Pulling out her dagger, she started at it. The bard's words "As long as there's life, there's hope," repeated in her mind. She really believed that, the warrior thought numbly, unable to share that optimistic sentiment. What she held in her hand would within a short moment allow her to escape her agonizing pain . . . the pain of knowing she almost killed the most precious person in the world . . . the pain of being separated from the woman she loved because it was just too dangerous not to be, the pain of not having that light in her life. . . .

As she placed the point of the blade at her heart, she took a final deep breath.

But the dead can hear your thoughts, Xena remembered and slowly exhaled. . . .

She remembered just how powerful Gabrielle's thoughts were. So powerful, the warrior didn't just hear them, she felt them, making her selfishly cheat death to ease that overwhelming emptiness she felt in her bard's heart. In death, the warrior would be even more tormented than she was in life. But she wouldn't cheat death this time - she couldn't.

She couldn't live, she couldn't die . . . it was Tartarus.

As she had done every day since she arrived, Xena threw her dagger across the small cave in a burst of anger.

After the anger drained away, leaving a void for the numbness to return, she exhaled wearily and got up. Retrieving her dagger, she sluggishly sheathed it and placed it back in her supplies.

As she had done every day since she arrived, she sat down and stared at the ashes in the fire pit.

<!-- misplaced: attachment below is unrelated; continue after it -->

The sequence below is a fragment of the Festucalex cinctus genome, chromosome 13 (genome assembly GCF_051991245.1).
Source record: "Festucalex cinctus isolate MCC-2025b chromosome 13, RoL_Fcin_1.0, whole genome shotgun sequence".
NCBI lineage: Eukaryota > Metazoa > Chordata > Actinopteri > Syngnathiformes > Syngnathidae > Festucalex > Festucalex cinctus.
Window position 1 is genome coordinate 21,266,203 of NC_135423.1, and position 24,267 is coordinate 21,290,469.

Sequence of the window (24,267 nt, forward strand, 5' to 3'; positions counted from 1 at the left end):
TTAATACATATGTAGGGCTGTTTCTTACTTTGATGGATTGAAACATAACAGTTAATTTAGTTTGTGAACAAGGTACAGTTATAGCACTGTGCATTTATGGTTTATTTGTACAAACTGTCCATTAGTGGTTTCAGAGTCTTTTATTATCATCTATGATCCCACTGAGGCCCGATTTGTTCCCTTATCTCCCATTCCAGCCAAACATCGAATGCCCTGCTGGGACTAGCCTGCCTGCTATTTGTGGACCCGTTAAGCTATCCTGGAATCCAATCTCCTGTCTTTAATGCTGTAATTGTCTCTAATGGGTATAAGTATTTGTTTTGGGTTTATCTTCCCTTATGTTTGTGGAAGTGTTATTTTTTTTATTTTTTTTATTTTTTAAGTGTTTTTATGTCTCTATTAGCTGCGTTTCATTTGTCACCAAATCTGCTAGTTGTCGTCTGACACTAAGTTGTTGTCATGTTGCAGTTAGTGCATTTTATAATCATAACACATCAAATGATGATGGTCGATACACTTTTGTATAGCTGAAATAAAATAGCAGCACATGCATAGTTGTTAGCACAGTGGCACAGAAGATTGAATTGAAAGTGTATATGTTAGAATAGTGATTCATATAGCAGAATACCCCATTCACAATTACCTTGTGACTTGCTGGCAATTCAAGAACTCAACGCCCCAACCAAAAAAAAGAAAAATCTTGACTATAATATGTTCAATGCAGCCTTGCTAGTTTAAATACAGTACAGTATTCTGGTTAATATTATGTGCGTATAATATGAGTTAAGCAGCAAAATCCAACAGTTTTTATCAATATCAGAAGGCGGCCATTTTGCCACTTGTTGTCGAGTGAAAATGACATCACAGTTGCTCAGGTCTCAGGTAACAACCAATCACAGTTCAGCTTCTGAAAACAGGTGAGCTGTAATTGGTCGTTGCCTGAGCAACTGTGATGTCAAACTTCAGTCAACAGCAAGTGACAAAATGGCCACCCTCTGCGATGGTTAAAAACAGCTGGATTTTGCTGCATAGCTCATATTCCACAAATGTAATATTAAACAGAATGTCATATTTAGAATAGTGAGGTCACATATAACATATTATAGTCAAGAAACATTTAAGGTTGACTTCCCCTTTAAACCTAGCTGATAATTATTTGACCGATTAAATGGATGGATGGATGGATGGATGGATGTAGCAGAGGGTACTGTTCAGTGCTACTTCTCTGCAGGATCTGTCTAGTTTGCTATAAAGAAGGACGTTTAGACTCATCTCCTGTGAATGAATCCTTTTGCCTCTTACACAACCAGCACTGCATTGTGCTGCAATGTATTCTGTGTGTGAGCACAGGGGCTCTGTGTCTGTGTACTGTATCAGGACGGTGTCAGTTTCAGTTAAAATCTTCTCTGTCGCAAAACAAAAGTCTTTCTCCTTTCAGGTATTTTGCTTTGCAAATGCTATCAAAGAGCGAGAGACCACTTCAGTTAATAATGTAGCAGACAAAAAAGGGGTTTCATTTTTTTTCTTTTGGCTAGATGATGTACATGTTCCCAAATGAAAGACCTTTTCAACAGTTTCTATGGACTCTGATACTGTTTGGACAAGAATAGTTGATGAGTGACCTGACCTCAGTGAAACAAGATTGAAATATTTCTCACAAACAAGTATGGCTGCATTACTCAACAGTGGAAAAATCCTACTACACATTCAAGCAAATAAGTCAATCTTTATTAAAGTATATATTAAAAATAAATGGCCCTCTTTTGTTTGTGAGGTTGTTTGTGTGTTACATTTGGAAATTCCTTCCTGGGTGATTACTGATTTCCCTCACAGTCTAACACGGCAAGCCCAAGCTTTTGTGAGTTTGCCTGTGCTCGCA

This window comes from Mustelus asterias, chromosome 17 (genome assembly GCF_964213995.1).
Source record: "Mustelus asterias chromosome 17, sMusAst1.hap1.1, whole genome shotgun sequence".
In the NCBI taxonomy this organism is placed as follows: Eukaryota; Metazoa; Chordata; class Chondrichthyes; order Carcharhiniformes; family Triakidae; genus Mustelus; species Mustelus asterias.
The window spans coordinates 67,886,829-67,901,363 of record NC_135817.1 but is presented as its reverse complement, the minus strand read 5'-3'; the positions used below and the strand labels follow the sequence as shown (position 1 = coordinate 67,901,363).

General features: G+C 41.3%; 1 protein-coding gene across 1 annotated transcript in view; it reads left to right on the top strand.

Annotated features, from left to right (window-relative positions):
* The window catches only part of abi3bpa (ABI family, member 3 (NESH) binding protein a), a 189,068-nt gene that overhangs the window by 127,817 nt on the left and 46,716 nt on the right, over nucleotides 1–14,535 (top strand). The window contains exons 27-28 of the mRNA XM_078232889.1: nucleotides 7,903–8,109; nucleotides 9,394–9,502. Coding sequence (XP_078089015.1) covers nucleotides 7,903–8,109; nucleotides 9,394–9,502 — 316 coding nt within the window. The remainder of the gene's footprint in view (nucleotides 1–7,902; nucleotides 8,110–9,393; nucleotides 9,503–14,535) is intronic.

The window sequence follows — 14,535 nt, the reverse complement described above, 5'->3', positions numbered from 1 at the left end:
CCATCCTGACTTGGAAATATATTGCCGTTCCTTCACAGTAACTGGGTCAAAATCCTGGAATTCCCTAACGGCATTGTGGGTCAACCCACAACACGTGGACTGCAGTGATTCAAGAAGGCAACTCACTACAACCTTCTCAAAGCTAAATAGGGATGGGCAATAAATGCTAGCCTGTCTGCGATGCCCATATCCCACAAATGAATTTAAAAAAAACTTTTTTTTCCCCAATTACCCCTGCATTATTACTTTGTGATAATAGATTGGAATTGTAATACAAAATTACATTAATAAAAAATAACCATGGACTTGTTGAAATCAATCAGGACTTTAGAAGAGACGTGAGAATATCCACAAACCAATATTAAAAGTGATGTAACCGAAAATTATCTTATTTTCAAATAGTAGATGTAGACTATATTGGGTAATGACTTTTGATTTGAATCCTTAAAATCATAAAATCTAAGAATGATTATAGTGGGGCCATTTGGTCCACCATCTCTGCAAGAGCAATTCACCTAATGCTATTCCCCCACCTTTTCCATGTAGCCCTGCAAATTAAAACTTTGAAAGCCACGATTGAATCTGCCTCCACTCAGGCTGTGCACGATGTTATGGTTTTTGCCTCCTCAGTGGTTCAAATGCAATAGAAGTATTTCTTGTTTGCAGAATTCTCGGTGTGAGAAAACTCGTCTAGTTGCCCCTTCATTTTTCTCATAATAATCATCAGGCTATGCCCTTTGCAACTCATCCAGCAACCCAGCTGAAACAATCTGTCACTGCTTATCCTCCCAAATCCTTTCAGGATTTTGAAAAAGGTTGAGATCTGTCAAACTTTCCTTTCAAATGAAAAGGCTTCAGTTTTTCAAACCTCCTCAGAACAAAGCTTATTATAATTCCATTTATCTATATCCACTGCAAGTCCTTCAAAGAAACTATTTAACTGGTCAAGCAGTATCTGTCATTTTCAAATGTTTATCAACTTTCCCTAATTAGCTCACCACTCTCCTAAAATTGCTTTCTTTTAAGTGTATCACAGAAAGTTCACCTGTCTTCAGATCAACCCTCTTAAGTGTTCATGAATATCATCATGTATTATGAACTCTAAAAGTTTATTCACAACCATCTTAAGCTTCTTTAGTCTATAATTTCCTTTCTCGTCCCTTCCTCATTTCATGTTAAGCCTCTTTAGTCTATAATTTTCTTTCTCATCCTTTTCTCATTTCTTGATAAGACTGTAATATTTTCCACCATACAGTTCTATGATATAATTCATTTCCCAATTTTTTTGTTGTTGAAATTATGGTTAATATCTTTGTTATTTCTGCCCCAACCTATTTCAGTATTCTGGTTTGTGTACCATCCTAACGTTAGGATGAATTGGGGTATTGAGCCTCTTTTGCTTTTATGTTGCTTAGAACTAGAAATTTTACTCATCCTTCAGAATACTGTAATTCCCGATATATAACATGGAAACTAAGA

She didn't need to make a fire. It was still too early to need it for heat. She didn't need it for cooking since she hadn't found her appetite beyond an occasional. . . .

Xena blinked a couple of times when she thought she heard . . . knocking.

There. Her eyebrows furrowed, hearing the sound again.

"Hello?" She heard a voice. Her mother's voice.

Xena's eyes widened. Her mother was visiting her on a mountain in a cave no one knew about?

"Xena . . . would you PLEASE let me in?" She asked with exasperation, trying unsuccessfully to move the heavy barricade.

The Warrior Princess's eyes darted around the dark cave. She didn't expect to lose her mind so quickly. Well, she considered as an intrigued eyebrow lifted on her gaunt face, at least it was a change.

"Xena!" Cyrene called out with annoyance, then jumped when the barricade started to move and shudder. She saw a brief flash of her daughter's arms before the barricade stopped moving and Xena retreated into the shadows.

Cyrene walked in the stream of light that spilled into the dark cave from the opening just large enough for her to enter. She could feel her daughter's presence, though she couldn't see her. After a long uneasy silence, Cyrene started see the outline of her daughter emerge as her eyes adjusted to the dark.

"Xena . . . ," her mother called softly as her hand reached out to touch the tall shadow.

"How. . . , " Xena blurted weakly with a crack in her unused voice as she stepped back from her mother's hand. ". . . did you find me?"

"Argo. She's a smart horse," Cyrene informed her warmly.

"You . . . alone?"

"No," Cyrene answered, generating a wave of fear that washed over the Warrior Princess.

"Sustra and Eponin are waiting at the bottom of the mountain." Cyrene sat by the pit and looked up at her uneasy daughter, whose eyes briefly closed with temporary relief.

Now that this cave was known, where would she go, Xena wondered.

"Sit down dear," Cyrene encouraged her daughter, who numbly stared at her.